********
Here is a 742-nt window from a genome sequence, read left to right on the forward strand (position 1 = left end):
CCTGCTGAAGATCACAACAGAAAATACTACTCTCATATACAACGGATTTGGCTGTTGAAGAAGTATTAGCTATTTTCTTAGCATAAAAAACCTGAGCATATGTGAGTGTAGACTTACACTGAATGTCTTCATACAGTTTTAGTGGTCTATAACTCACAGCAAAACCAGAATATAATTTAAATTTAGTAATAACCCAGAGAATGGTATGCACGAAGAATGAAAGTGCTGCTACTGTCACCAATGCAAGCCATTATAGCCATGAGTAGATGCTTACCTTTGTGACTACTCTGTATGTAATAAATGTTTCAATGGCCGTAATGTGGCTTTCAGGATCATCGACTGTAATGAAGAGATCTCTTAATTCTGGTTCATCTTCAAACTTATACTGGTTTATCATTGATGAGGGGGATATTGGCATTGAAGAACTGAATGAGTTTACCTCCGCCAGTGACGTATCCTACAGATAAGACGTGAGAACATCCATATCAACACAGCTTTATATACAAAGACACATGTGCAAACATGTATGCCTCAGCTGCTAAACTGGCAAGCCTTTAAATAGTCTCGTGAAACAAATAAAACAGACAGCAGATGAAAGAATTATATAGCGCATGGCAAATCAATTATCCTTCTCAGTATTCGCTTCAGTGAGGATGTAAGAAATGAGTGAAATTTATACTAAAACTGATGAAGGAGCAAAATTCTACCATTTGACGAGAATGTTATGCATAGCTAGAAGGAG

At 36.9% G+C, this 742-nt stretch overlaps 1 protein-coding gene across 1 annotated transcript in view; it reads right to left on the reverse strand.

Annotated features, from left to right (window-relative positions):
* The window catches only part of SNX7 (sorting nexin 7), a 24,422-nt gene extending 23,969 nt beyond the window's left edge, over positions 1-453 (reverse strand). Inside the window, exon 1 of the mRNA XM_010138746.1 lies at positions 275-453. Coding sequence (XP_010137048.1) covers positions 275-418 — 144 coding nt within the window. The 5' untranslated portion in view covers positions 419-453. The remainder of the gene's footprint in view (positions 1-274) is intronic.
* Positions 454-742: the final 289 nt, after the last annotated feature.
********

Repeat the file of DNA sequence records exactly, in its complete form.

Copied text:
Here is a 742-nt window from a genome sequence, read left to right on the forward strand (position 1 = left end):
CCTGCTGAAGATCACAACAGAAAATACTACTCTCATATACAACGGATTTGGCTGTTGAAGAAGTATTAGCTATTTTCTTAGCATAAAAAACCTGAGCATATGTGAGTGTAGACTTACACTGAATGTCTTCATACAGTTTTAGTGGTCTATAACTCACAGCAAAACCAGAATATAATTTAAATTTAGTAATAACCCAGAGAATGGTATGCACGAAGAATGAAAGTGCTGCTACTGTCACCAATGCAAGCCATTATAGCCATGAGTAGATGCTTACCTTTGTGACTACTCTGTATGTAATAAATGTTTCAATGGCCGTAATGTGGCTTTCAGGATCATCGACTGTAATGAAGAGATCTCTTAATTCTGGTTCATCTTCAAACTTATACTGGTTTATCATTGATGAGGGGGATATTGGCATTGAAGAACTGAATGAGTTTACCTCCGCCAGTGACGTATCCTACAGATAAGACGTGAGAACATCCATATCAACACAGCTTTATATACAAAGACACATGTGCAAACATGTATGCCTCAGCTGCTAAACTGGCAAGCCTTTAAATAGTCTCGTGAAACAAATAAAACAGACAGCAGATGAAAGAATTATATAGCGCATGGCAAATCAATTATCCTTCTCAGTATTCGCTTCAGTGAGGATGTAAGAAATGAGTGAAATTTATACTAAAACTGATGAAGGAGCAAAATTCTACCATTTGACGAGAATGTTATGCATAGCTAGAAGGAG

At 36.9% G+C, this 742-nt stretch overlaps 1 protein-coding gene across 1 annotated transcript in view; it reads right to left on the reverse strand.

Annotated features, from left to right (window-relative positions):
* The window catches only part of SNX7 (sorting nexin 7), a 24,422-nt gene extending 23,969 nt beyond the window's left edge, over positions 1-453 (reverse strand). Inside the window, exon 1 of the mRNA XM_010138746.1 lies at positions 275-453. Coding sequence (XP_010137048.1) covers positions 275-418 — 144 coding nt within the window. The 5' untranslated portion in view covers positions 419-453. The remainder of the gene's footprint in view (positions 1-274) is intronic.
* Positions 454-742: the final 289 nt, after the last annotated feature.